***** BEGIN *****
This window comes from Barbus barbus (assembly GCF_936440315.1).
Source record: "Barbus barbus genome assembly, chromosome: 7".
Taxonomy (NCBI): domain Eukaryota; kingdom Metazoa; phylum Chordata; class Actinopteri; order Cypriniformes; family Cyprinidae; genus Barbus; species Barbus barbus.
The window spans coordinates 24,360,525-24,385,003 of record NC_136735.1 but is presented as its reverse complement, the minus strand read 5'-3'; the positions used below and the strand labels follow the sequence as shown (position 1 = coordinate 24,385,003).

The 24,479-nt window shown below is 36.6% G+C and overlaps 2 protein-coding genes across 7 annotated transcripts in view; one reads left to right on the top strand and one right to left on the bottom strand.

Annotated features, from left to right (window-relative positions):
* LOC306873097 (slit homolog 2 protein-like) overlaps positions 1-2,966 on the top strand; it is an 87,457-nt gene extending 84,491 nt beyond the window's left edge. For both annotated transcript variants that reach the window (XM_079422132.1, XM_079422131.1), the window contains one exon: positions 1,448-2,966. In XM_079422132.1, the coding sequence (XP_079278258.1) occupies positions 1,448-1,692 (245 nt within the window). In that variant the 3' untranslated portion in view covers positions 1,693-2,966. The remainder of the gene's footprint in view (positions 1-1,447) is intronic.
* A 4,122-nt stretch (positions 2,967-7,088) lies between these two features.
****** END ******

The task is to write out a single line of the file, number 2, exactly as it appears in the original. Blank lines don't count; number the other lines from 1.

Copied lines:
Source record: "Barbus barbus genome assembly, chromosome: 7".